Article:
What Is Gestational Diabetes? - Signs, Risk Factors, Prevention

5 min read

Key Points

  • Gestational diabetes is a condition in which a pregnant woman experiences high blood sugar levels
  • The exact cause of gestational diabetes is unclear
  • Insulin cannot cross the placenta
  • Babies are at a higher risk of developing type 2 diabetes and obesity if they have excess insulin at birth

Gestational diabetes is a condition in which a pregnant woman experiences high blood sugar levels with the potential to cause serious complications for the baby. According to the Centers for Disease Control and Prevention statistics, the incidence of gestational diabetes is alarming, affecting about 9.2% of pregnant women. Proper prenatal care can help prevent and treat the condition that can occur at any stage of pregnancy, especially after the second trimester.


What Is Gestational Diabetes?

Pregnant women often suffer from gestational diabetes. Their body cannot produce enough insulin to control blood glucose resulting in a spike in sugar levels. Although the exact cause of gestational diabetes is unclear, it could be due to the growing needs of the baby in the womb. Hormones from the placenta help in the growth of the baby. But these hormones tend to resist the action of insulin in the mother’s body. 


During pregnancy, your body becomes more resistant to insulin to ensure that the baby gets an adequate supply of glucose for nourishment. Due to resistance, the pregnant woman’s body is not able to effectively produce or use insulin. 


As your body’s need for insulin grows during pregnancy, gestational diabetes sets in with the body failing to make and use the insulin required to meet the increased needs. Without enough insulin, glucose continues to flow in the blood and is not transformed into energy. This causes a glucose buildup in the blood, resulting in gestational diabetes. 



How Does Gestational Diabetes Affect the Baby?

Typically this should not be a problem for most moms-to-be, as the pancreas secretes more insulin to keep a check on the glucose levels in the blood.


However, in some pregnant women, the pancreas cannot produce enough insulin to meet the body's increased demand, primarily due to genetics or any other medical condition. As a result, their blood sugar levels spike, and the woman experiences gestational diabetes symptoms. While insulin cannot cross the placenta, extra glucose passes through it along with other nutrients, raising the baby’s blood glucose levels. As a result, the baby's pancreas starts producing extra insulin to rid their body of excess glucose. With the baby’s body getting more than the required amount of energy, the extra energy is stored in the form of fat. So, the baby is at risk of being born overweight.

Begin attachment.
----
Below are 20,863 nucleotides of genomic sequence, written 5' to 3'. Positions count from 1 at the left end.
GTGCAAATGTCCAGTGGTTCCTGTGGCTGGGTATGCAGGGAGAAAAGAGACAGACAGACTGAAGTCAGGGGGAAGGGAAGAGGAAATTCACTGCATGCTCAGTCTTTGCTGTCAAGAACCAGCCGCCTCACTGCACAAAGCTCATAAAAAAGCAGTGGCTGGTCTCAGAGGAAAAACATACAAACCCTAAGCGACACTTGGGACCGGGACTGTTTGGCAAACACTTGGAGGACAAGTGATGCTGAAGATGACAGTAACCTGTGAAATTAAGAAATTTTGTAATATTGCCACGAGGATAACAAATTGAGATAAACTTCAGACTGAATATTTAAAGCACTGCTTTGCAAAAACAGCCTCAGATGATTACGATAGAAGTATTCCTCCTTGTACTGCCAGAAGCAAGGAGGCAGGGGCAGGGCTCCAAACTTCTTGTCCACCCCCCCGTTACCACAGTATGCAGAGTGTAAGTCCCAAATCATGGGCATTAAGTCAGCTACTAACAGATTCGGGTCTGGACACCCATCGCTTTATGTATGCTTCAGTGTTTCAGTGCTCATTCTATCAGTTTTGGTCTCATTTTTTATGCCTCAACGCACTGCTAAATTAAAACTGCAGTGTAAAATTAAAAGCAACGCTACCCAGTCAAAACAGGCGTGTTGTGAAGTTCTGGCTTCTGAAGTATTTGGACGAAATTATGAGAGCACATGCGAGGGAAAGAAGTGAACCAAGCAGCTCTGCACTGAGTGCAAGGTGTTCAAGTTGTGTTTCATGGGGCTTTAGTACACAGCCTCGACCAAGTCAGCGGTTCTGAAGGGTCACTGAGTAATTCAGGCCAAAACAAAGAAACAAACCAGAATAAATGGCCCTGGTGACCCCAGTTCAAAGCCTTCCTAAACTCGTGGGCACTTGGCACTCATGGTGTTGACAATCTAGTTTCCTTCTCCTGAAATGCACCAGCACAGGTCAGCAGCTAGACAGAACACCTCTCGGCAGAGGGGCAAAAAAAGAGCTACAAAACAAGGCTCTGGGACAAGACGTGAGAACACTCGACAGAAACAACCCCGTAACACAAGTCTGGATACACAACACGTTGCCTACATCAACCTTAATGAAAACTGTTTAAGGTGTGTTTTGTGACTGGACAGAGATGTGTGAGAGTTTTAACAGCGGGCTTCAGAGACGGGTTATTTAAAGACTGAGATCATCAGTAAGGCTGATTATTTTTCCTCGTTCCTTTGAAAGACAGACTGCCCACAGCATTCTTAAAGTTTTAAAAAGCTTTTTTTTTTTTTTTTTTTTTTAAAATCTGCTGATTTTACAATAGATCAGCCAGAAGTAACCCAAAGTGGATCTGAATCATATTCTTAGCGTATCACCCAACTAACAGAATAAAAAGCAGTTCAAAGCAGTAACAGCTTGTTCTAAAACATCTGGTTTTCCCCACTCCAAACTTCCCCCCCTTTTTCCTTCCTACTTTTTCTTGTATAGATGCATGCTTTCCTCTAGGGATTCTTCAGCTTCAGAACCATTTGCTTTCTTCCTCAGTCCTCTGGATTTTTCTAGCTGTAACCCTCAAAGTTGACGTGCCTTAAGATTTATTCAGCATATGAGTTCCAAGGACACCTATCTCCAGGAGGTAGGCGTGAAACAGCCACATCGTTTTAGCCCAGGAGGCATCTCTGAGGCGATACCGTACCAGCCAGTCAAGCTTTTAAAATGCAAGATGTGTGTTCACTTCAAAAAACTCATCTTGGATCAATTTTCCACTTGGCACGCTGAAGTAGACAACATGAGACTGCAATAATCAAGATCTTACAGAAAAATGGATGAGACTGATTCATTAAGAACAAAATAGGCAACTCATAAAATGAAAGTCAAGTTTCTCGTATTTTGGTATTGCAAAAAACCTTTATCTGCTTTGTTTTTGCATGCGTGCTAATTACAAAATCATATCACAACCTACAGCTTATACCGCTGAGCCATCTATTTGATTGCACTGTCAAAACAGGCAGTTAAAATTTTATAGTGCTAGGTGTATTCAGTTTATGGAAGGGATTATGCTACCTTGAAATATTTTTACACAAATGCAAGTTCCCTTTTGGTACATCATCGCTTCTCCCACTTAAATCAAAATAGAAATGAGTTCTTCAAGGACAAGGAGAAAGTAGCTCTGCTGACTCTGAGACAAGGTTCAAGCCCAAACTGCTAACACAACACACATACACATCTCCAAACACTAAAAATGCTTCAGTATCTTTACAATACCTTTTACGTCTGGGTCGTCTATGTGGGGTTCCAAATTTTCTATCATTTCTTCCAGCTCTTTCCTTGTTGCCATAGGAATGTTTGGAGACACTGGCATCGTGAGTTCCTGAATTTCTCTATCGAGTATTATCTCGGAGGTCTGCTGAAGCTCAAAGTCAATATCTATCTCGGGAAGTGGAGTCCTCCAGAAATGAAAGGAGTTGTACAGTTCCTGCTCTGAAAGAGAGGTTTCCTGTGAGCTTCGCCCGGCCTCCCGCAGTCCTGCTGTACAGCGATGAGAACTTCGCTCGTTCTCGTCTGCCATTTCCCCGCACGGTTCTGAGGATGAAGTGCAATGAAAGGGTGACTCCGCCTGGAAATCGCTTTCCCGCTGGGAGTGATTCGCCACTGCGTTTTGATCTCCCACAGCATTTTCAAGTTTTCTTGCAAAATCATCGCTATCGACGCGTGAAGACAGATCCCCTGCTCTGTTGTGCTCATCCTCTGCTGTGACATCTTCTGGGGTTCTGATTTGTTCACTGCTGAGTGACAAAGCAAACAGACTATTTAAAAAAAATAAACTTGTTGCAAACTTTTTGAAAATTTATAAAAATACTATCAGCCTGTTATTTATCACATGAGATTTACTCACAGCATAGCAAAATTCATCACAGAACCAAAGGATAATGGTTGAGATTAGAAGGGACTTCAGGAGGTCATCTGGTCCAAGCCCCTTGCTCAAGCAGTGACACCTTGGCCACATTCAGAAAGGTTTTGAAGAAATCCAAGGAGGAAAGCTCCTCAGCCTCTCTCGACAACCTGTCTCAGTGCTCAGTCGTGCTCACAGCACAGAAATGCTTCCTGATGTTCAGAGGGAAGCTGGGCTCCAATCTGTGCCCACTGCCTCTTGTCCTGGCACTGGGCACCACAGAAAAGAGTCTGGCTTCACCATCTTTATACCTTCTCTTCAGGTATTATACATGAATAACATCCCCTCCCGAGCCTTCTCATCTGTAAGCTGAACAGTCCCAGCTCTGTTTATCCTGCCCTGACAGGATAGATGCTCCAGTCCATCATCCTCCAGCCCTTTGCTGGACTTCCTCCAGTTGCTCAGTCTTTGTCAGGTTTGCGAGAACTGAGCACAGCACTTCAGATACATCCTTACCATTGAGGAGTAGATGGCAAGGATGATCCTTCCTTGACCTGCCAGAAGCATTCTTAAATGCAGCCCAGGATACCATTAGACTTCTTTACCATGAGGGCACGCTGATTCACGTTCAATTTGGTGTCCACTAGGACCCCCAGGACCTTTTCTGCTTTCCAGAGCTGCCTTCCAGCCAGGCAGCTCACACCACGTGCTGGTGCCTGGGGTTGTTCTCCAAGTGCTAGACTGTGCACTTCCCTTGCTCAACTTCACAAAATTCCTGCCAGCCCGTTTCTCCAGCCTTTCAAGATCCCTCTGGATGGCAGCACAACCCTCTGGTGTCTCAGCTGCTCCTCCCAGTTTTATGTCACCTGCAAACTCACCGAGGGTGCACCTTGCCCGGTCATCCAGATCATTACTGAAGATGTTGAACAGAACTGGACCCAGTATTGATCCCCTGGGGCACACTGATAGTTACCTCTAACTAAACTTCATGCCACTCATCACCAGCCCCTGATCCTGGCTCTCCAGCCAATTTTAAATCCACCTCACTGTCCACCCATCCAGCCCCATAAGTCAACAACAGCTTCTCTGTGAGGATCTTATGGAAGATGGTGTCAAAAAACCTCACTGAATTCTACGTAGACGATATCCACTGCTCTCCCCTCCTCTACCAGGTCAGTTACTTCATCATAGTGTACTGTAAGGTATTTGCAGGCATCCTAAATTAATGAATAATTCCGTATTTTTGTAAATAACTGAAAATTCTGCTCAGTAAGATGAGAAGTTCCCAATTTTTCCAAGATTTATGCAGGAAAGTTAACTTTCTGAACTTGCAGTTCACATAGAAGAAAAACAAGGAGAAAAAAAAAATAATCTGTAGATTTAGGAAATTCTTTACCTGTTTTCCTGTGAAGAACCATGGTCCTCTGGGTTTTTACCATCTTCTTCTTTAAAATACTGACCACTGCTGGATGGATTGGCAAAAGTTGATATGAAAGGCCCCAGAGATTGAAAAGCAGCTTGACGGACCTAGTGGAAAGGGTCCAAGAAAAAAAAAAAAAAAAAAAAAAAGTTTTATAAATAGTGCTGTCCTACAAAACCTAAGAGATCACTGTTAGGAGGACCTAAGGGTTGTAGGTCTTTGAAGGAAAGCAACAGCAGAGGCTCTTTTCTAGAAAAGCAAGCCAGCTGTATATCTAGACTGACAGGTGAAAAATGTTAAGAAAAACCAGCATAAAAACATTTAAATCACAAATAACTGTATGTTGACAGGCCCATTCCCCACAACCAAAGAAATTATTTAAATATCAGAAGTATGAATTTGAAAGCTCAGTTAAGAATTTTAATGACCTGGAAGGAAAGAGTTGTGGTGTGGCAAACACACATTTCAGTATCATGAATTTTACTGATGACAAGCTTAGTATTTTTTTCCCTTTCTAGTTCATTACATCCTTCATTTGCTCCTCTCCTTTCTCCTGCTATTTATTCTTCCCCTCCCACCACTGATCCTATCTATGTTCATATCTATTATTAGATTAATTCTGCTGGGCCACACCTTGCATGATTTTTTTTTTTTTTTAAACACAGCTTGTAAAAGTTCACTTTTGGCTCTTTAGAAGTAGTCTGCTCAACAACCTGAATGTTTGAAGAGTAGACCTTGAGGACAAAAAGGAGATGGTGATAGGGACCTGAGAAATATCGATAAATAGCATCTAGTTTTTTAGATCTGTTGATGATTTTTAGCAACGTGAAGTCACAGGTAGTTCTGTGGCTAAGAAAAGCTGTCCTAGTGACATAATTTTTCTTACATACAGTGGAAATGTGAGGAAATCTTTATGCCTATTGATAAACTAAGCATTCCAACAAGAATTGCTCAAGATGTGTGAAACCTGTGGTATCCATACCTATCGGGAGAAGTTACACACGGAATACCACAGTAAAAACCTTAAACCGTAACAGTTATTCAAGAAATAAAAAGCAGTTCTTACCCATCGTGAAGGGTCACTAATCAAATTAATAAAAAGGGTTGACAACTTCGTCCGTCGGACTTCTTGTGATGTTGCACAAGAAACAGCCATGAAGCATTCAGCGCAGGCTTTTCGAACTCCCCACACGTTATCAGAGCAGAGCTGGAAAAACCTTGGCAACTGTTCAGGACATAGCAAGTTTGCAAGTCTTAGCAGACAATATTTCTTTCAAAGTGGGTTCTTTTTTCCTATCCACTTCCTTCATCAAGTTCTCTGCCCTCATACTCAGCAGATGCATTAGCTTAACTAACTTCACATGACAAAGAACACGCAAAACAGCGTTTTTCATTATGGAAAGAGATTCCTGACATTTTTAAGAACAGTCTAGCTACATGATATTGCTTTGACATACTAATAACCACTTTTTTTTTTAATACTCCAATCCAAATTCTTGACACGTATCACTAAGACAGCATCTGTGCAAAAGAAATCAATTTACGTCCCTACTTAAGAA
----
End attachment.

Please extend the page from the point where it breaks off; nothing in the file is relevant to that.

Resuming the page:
Damage to the shoulders during birth is one of the most common problems for larger babies. Additionally, the baby is at a high risk of developing type 2 diabetes and obesity if they have excess insulin at birth. 


Some babies have a very low blood glucose level at the time of birth due to the extra insulin made by their pancreas. Though they are free from diabetes or overweight risks, they may end up developing breathing problems. 


Gestational Diabetes Risk Factors 

Although any woman can develop symptoms of gestational diabetes, the risk increases if

  • you have a family history of diabetes – either of your parents or siblings has diabetes
  • you are overweight, with a body mass index exceeding 30 
  • you previously delivered a baby weighing more than 9.9lbs at the time of birth
  • you have glucose intolerance that makes diabetes more likely
  • you have polycystic ovarian syndrome (PCOS)
  • you are above 35 years of age
  • you take certain medications that can raise your risk of diabetes, such as blood pressure drugs, antipsychotic drugs, or asthma medication 

An oral glucose tolerance test is done around 24-28 weeks of pregnancy to look for signs of gestational diabetes. This involves two tests – one test on an empty stomach and another one after 2 hours of drinking glucose syrup. Women also have the option of opting out of the glucose tolerance test by committing to recording the results of a multi-series blood-sugar test (via prick) for multiple days to allow your Obstetrics to review. This is not allowed in every case but is an option that mothers are not often briefed in regards.


Gestational Diabetes Symptoms

There are usually no symptoms associated with gestational diabetes, though some women may experience hyperglycemia if their sugar levels are too high. Some of the symptoms include:

  • a dry mouth
  • fatigue
  • increased thirst
  • excessive urination

Luckily, gestational diabetes is not permanent. Your blood glucose levels will likely return to the normal range after your baby’s birth. However, women with gestational diabetes are at a high risk of type 2 diabetes in the future. It may also have the following adverse effects.

  • There may be some complications in delivery.
  • There is a risk of premature birth due to the increased level of amniotic fluid that surrounds the baby.
  • The baby may grow larger than normal, which increases the likelihood of induced delivery.
  • The baby is at risk of hypoglycemia or low blood glucose levels at birth.
  • You may be at risk of pre-eclampsia which raises blood pressure during pregnancy and may result in complications if left untreated.
  • Your baby may develop jaundice after birth.

By adopting a healthy lifestyle, maintaining a healthy weight, and following a healthy eating plan, you can prevent or lower your risk of developing gestational diabetes. Combine it with a moderate exercise routine as suggested by your doctor to ensure a healthy pregnancy and safe delivery.

Sun, Jan 30, 22
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